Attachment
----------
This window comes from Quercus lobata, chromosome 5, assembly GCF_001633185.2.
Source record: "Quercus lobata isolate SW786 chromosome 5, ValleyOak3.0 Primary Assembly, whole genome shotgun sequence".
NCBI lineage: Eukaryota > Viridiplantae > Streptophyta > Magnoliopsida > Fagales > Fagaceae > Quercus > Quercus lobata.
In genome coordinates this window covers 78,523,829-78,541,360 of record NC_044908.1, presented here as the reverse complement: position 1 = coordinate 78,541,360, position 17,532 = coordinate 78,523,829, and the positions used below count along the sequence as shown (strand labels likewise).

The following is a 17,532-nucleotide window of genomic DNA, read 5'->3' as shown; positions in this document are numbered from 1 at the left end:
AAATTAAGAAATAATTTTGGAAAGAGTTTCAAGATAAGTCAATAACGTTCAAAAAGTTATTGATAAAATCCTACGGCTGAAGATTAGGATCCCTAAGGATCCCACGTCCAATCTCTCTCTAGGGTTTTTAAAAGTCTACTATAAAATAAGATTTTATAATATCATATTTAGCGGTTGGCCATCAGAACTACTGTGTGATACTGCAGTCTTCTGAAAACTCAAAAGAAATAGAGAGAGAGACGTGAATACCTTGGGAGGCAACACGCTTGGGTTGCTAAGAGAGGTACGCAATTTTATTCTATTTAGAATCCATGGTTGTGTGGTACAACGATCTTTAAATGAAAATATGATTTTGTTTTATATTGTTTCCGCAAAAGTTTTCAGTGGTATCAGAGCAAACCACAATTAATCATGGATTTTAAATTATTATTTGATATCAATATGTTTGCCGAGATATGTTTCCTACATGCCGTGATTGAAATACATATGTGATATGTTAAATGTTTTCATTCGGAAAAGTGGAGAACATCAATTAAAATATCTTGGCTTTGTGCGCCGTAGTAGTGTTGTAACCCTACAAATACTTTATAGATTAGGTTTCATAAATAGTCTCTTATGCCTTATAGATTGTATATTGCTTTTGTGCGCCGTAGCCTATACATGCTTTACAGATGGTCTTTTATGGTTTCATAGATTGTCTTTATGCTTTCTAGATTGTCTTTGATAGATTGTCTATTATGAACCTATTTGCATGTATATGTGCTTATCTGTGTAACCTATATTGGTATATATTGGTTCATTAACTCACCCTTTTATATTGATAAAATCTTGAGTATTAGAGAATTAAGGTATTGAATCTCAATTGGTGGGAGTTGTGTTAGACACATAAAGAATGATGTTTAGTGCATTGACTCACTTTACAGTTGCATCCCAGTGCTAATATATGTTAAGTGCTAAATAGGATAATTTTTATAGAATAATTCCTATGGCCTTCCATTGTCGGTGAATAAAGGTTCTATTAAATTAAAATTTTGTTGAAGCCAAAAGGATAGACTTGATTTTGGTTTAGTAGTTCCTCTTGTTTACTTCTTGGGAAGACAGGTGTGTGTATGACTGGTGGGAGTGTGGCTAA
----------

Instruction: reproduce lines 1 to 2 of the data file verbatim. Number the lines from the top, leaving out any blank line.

This window comes from Quercus lobata, chromosome 5, assembly GCF_001633185.2.
Source record: "Quercus lobata isolate SW786 chromosome 5, ValleyOak3.0 Primary Assembly, whole genome shotgun sequence".